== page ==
Although it is primarily a domestic carrier, Kingfisher slowly increased its international offerings in 2009 by providing flights between Mumbai and Singapore as well as between Mumbai and Hong Kong. The vice president of the company has announced that the success of these new routes will determine whether Kingfisher will go ahead as planned and offer more international flights out of Mumbai. Kingfisher's research shows that these flights fit in with their policy to redeploy capacity to routes with higher yields. However, the start-up costs of these new routes were very high and led to an operating loss in 2009.
After its merger with low-fare airline Air Deccan in 2007, Kingfisher has been able to offer low fare domestic flights as part of its Kingfisher Red class of service. This lower fare class has let Kingfisher offer low cost domestic flights in a period when demand for premium class tickets has decreased. As a result, Kingfisher is able to compete with low-cost carriers that were able to offer lower prices on its routes. Kingfisher now offers a single class low fare flight on 70% of its route network. Furthermore, by merging with Air Deccan Kingfisher has increased the size of its network and fleet.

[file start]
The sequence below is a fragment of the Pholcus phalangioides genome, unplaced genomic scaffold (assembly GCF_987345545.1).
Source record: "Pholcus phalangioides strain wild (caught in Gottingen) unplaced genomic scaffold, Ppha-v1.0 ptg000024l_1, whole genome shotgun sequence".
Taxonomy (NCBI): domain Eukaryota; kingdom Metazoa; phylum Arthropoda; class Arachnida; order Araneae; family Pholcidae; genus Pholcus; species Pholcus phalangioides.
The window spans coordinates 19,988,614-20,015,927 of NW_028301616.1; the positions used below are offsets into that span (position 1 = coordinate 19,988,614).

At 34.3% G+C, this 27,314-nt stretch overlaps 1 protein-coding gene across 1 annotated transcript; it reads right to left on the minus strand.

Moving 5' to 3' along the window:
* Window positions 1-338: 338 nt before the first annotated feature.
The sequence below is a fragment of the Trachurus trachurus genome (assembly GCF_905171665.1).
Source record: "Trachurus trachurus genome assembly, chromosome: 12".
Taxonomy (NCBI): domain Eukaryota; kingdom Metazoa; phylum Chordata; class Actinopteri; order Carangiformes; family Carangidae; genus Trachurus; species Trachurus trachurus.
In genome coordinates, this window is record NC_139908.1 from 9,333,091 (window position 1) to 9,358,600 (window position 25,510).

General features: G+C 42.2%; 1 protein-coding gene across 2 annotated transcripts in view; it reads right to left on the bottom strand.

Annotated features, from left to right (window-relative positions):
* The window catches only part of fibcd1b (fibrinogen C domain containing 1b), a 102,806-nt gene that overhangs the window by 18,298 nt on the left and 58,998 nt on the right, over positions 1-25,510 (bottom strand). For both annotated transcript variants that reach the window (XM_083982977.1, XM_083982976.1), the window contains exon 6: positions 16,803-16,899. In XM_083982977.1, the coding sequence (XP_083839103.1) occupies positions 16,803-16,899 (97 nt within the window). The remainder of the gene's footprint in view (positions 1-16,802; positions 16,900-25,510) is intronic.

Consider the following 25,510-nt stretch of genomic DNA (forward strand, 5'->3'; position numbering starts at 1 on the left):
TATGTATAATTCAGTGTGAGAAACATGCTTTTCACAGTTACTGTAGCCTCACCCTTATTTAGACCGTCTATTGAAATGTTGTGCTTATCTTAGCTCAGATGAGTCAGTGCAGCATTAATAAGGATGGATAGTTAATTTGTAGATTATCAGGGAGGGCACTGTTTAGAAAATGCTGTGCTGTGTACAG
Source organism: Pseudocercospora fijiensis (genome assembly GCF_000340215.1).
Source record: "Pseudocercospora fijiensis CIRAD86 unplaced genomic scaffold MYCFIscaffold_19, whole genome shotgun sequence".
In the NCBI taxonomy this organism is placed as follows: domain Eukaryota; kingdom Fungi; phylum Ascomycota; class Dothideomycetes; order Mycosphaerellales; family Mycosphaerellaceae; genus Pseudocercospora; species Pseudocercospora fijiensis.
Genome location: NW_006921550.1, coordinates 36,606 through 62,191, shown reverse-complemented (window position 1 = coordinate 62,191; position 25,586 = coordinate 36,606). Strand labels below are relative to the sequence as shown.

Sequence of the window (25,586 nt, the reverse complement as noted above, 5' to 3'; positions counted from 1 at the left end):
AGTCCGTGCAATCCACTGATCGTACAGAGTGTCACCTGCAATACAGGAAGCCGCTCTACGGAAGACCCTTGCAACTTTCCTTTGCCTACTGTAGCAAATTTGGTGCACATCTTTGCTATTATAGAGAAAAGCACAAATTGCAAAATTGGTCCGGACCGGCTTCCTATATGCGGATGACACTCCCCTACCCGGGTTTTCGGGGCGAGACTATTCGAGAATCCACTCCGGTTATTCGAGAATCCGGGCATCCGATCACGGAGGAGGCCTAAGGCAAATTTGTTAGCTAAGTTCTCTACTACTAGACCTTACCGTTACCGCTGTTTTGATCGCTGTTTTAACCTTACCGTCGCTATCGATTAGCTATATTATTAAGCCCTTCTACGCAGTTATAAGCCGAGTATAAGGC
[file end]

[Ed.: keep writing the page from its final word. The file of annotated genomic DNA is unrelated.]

As Kingfisher is primarily a domestic flight provider, its main competitors are other Indian airlines. Along with Kingfisher, Air India-Air India Express-Indian Airlines, Jet Airways-Jet Lite, and IndiGo control nearly 80% of the domestic market.
Air India and Indian Airlines are two state owned airlines that work together on many flights. The table below lists the main performance parameters of these four companies for the first half of 2009. 
|Airline||Passengers Carried (million)||Revenue Passenger Kms (million)||Available Seat Kms (million)||Load Factor (%)|
|Air India-India Express-Indian Airlines||2.81||2.94||4.64||63.4%|
|Jet Airways-Jet Lite||5.04||4.78||7.07||67.6%|
In July 2009, these 4 airlines carried 79.5% of all domestic passengers in India. The remaining 21.5% of passengers were carried by other private Indian airlines such as Spicejet, Go Air, and Paramount.